M6 link road hold up costs £100,000 per week

View of M6 Junction 34.
View of M6 Junction 34.
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The cost of the Heysham to M6 link road has increased by £1.3m as the district waits for a judge’s verdict.

Justice Turner heard the legal challenge against the decision to grant permission for the road on July 22 and 23 and is still yet to make a decision.

Lancashire County Council said it had expected a decision within a few weeks.

Since Transport Solutions for Lancaster and Morecambe (TSLM) submitted its case on April 29, construction costs have increased by £880,000, and preparation costs by £900,000, totalling £1.78m. However, Lancashire CountyCouncil said it had already made allowances for an extra £480,000 in its overall budget.

The total adds up to £100,000 per week extra since April.

The earliest work could now start on construction of the £123.9m dual carriageway road – linking the M6 at 
junction 34, near Halton, to the Heysham bypass, near Scale Hall – is November.

County Coun John Fillis, cabinet member for highways and transport, said: “All we can do has been done and we, like many local people and businesses in Lancashire, are awaiting the judge’s decision.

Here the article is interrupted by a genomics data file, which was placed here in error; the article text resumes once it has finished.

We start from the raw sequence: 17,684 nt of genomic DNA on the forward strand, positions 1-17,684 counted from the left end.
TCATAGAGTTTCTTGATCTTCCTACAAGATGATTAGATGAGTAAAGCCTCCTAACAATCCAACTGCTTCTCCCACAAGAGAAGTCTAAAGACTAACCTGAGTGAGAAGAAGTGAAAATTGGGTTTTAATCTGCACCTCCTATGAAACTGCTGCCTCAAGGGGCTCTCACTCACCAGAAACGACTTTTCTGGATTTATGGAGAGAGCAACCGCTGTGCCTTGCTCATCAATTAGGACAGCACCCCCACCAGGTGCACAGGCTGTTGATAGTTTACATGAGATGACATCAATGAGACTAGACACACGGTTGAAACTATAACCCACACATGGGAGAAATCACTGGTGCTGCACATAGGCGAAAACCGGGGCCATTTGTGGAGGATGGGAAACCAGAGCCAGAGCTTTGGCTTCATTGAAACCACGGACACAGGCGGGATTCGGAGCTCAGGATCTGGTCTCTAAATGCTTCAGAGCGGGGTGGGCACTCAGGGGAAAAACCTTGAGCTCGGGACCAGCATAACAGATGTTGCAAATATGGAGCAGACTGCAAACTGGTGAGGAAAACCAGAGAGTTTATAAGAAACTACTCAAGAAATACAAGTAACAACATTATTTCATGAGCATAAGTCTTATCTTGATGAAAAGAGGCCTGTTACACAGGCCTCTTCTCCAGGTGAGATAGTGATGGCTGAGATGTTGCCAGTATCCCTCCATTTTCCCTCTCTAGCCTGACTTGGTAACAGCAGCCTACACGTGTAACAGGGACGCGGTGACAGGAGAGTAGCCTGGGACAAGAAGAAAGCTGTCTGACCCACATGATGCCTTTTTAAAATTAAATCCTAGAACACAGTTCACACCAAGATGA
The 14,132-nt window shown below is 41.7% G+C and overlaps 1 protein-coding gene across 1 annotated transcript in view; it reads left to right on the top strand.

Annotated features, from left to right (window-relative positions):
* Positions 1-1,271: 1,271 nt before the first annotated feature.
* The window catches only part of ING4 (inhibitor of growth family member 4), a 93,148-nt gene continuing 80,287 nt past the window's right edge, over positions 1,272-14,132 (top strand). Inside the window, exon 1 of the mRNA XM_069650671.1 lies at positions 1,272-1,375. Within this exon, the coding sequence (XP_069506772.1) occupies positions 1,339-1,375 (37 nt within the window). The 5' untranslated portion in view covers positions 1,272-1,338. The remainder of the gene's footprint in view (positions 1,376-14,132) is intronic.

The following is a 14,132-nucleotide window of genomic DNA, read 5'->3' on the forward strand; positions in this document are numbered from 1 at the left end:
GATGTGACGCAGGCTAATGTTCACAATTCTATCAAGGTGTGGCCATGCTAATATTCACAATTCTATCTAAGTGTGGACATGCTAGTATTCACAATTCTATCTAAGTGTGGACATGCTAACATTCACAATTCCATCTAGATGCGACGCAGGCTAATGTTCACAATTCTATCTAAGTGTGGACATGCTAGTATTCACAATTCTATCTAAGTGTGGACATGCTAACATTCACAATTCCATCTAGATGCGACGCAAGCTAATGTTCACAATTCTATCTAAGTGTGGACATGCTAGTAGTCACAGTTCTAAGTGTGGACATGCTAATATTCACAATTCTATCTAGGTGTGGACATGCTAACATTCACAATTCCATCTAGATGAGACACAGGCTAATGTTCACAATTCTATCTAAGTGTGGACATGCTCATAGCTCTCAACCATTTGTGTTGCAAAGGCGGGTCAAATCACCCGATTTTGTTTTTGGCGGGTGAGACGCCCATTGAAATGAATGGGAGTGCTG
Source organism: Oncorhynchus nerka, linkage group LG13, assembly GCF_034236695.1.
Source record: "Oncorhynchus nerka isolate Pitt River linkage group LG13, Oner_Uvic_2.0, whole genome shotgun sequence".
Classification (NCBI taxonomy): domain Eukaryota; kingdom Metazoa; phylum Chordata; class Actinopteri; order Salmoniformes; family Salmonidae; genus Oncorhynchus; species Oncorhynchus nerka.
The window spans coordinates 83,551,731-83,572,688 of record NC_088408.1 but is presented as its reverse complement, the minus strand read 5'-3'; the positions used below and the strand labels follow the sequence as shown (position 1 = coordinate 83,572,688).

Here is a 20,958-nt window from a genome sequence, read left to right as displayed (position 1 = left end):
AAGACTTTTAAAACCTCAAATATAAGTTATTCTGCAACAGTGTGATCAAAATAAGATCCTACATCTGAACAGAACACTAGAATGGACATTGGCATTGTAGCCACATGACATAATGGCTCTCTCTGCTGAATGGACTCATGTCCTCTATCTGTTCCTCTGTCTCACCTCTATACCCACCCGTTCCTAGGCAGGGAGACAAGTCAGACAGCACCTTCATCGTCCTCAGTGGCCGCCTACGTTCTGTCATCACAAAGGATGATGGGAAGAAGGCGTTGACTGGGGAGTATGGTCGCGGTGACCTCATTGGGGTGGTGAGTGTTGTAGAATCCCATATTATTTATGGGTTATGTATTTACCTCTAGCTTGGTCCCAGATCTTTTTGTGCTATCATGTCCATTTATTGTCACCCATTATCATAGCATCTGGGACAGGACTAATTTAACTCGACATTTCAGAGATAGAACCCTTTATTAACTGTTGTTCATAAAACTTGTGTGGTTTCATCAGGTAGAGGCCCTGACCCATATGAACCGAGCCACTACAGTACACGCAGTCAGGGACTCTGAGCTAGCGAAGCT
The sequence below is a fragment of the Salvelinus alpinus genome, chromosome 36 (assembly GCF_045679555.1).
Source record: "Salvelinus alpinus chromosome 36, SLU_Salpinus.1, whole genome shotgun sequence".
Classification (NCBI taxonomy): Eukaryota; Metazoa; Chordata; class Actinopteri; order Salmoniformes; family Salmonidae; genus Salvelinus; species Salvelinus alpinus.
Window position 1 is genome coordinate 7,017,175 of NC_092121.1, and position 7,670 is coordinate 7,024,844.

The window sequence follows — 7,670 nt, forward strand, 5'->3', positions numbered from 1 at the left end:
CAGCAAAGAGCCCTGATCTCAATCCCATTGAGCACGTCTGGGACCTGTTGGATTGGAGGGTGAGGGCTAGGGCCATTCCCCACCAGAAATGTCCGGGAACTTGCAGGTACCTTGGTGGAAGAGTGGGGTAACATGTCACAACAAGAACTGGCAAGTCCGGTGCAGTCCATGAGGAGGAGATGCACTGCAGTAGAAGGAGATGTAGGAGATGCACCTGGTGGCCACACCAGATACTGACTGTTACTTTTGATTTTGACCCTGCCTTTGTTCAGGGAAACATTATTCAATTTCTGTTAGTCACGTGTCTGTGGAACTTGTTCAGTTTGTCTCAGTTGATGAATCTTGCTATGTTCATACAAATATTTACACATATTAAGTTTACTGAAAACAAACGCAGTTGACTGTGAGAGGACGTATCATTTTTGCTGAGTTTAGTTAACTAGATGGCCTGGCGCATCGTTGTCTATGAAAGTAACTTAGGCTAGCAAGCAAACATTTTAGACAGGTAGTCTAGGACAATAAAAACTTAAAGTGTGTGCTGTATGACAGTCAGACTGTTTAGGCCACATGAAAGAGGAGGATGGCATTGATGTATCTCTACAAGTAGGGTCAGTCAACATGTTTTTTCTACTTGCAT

“It can be frustrating but we feel all our efforts will be worth it in the end, this is a link to the future which will be a catalyst for success.”

But David Gate, from campaign group TSLM, said the delay was evidence that the challenge was justified.

He said: “TSLM lodged the appeal because our legal team advised that we had a good case.

“If the judge had agreed with the county council that there was no case to answer, he could have thrown it out on the day, but he has spent 50 days so far thinking about it, which shows that we had a good case and presented it well.”

Mr Gate added: “The county council have been struggling with this scheme for over eight years now and the delays are down to them.

“For example, they spent most of 2008 trying to get the Department for Transport to grant Programme Entry and refusing to answer their questions.

“In 2009 they got the Compulsory Purchase Orders and Side Road Orders wrong and had to resubmit; then they were caught out by the General Election of 2010, after which the government suspended all road schemes.

“So cost increases are down to them, and it is a bit rich to blame the protesters.”

Steve McCreesh, project director for the Heysham to M6 Link Road, said: “The delay due to the legal challenge has increased the costs of completing the link road and we are disappointed that we have not yet received the judgement.

“However, we are confident that the Secretary of State and the county council robustly defended the legal challenge.

“The project was given planning permission earlier this year and will still provide excellent value for money in terms of the considerable benefits for local traffic, local businesses and employment while acting as a catalyst for wider economic growth.”

The Judiciary of England and Wales had not responded as the Lancaster Guardian went to press.